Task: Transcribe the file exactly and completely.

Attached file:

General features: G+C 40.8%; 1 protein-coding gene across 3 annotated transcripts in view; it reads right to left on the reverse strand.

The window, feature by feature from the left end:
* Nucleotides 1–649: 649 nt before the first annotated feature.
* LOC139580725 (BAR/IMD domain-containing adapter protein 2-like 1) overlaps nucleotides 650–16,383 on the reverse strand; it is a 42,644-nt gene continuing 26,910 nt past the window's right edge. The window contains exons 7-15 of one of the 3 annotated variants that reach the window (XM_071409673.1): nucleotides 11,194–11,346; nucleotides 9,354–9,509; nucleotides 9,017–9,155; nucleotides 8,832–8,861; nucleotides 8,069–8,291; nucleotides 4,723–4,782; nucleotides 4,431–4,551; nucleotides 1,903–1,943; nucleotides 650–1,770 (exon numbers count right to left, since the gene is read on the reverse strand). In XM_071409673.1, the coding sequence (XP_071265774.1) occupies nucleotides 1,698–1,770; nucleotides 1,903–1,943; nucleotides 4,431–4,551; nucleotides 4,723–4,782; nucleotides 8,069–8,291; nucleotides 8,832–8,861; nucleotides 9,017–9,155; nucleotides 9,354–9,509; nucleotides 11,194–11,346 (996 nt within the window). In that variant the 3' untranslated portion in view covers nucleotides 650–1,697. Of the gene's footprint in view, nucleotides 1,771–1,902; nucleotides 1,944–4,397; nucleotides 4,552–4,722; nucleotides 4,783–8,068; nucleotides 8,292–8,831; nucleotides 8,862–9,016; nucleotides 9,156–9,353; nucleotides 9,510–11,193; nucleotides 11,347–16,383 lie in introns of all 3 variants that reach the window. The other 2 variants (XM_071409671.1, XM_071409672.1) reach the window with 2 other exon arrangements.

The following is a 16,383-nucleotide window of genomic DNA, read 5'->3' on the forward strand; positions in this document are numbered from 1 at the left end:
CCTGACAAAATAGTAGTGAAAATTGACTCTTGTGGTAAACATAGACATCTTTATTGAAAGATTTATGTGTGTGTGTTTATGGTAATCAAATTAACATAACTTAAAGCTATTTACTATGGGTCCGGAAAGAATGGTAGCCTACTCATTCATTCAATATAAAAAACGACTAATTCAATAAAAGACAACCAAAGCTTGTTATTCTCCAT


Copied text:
General features: G+C 40.8%; 1 protein-coding gene across 3 annotated transcripts in view; it reads right to left on the reverse strand.

The window, feature by feature from the left end:
* Nucleotides 1–649: 649 nt before the first annotated feature.
* LOC139580725 (BAR/IMD domain-containing adapter protein 2-like 1) overlaps nucleotides 650–16,383 on the reverse strand; it is a 42,644-nt gene continuing 26,910 nt past the window's right edge. The window contains exons 7-15 of one of the 3 annotated variants that reach the window (XM_071409673.1): nucleotides 11,194–11,346; nucleotides 9,354–9,509; nucleotides 9,017–9,155; nucleotides 8,832–8,861; nucleotides 8,069–8,291; nucleotides 4,723–4,782; nucleotides 4,431–4,551; nucleotides 1,903–1,943; nucleotides 650–1,770 (exon numbers count right to left, since the gene is read on the reverse strand). In XM_071409673.1, the coding sequence (XP_071265774.1) occupies nucleotides 1,698–1,770; nucleotides 1,903–1,943; nucleotides 4,431–4,551; nucleotides 4,723–4,782; nucleotides 8,069–8,291; nucleotides 8,832–8,861; nucleotides 9,017–9,155; nucleotides 9,354–9,509; nucleotides 11,194–11,346 (996 nt within the window). In that variant the 3' untranslated portion in view covers nucleotides 650–1,697. Of the gene's footprint in view, nucleotides 1,771–1,902; nucleotides 1,944–4,397; nucleotides 4,552–4,722; nucleotides 4,783–8,068; nucleotides 8,292–8,831; nucleotides 8,862–9,016; nucleotides 9,156–9,353; nucleotides 9,510–11,193; nucleotides 11,347–16,383 lie in introns of all 3 variants that reach the window. The other 2 variants (XM_071409671.1, XM_071409672.1) reach the window with 2 other exon arrangements.

The following is a 16,383-nucleotide window of genomic DNA, read 5'->3' on the forward strand; positions in this document are numbered from 1 at the left end:
CCTGACAAAATAGTAGTGAAAATTGACTCTTGTGGTAAACATAGACATCTTTATTGAAAGATTTATGTGTGTGTGTTTATGGTAATCAAATTAACATAACTTAAAGCTATTTACTATGGGTCCGGAAAGAATGGTAGCCTACTCATTCATTCAATATAAAAAACGACTAATTCAATAAAAGACAACCAAAGCTTGTTATTCTCCAT